As a starting point, the interested citizens to whom Conant directed the report and whom he viewed as the primary audience for his study were school board members and school administrators. Now there are two groups who seem to be in the news on a regular basis these days.
He assumed that those people, responsible for the governance and administration of America’s secondary schools, had a working knowledge of their characteristics and history but included a thorough overview for the rest of us.
Within the book he talks about our oh so broad definition of college and the wide array of institutions labelled as colleges in the United States (many of which we now call universities). He talks about issues associated with college admissions testing and admissions to selective high schools (i.e., exam schools) in some cities. He goes into great detail on the different issues faced by urban, suburban, and rural schools. He talks about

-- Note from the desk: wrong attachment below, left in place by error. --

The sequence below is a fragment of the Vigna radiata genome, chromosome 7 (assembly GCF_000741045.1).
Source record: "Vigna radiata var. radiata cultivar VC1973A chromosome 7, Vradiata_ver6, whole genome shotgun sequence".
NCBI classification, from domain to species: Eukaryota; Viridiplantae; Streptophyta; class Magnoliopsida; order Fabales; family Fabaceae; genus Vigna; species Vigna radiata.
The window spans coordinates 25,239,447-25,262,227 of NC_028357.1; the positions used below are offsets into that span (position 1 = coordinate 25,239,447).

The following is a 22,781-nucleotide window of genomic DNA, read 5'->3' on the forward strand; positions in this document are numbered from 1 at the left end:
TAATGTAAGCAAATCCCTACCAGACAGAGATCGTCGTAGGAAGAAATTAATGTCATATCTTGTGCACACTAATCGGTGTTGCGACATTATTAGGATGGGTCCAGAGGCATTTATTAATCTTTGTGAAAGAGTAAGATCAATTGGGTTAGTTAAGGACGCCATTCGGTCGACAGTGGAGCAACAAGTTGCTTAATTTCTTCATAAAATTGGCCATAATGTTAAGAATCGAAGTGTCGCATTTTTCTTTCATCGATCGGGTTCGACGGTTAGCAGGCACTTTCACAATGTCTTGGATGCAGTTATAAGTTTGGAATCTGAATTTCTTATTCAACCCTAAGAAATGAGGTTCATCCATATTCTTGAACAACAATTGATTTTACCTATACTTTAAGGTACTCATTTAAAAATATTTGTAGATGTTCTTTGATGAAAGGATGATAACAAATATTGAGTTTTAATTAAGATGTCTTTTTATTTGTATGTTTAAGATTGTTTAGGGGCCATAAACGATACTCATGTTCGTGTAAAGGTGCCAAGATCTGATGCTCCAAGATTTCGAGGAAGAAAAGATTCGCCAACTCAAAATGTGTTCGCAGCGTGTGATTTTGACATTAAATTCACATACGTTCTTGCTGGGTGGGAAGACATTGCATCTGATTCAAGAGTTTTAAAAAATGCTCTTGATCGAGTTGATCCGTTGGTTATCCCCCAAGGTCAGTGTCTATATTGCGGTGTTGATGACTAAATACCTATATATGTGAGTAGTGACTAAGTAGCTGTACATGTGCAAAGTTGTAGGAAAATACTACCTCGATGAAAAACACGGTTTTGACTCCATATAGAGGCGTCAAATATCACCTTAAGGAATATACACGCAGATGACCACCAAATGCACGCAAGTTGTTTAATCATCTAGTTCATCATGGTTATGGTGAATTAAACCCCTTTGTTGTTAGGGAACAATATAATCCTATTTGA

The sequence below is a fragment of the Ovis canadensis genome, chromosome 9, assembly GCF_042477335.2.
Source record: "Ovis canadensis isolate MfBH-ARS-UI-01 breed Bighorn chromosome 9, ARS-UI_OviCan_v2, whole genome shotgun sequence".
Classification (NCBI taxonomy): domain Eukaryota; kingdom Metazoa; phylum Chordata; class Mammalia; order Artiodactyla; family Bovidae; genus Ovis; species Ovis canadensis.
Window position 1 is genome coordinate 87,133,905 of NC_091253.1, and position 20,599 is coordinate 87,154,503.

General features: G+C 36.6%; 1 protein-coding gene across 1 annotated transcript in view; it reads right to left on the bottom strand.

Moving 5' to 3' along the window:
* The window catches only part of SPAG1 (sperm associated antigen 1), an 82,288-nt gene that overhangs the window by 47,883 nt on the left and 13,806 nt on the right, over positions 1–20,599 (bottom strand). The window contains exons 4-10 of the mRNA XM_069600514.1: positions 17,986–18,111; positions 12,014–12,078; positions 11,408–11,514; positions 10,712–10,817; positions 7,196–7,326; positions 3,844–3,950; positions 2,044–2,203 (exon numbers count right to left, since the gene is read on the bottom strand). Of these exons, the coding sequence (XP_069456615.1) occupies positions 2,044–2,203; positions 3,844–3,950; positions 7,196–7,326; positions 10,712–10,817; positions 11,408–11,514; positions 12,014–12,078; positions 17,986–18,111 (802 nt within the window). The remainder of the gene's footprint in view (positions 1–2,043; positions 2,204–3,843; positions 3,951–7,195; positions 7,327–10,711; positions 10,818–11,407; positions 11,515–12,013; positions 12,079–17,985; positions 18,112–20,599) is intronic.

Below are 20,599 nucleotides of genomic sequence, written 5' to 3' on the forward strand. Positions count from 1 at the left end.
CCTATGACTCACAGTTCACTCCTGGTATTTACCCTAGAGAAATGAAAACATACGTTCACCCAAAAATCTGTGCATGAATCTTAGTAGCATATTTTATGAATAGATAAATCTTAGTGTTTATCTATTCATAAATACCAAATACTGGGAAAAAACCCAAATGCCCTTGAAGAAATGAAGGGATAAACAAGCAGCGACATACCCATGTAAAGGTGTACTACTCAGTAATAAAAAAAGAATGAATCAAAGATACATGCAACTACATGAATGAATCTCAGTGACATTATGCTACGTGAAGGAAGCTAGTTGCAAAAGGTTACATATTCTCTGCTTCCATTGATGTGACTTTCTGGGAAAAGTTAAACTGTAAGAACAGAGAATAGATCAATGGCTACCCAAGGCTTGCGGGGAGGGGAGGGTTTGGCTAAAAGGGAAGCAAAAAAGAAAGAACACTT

- time, including homework time, how much should be expected in high school, and in which courses.
- the demands that community and other factors outside of school place on students’ time.
- the need to individualize secondary education and the challenges in doing so in small schools.
- the need to try out new ideas and evaluate how well they worked.
- the availability and use of federal funds to support new programs.
- implementation strategies and implementation issues.
He talks about everything ultimately depending on the availability of good teachers.
You get the idea.
Most importantly for us today, Section III of the book (35 pages) is devoted to 21 recommendations for improving public secondary education.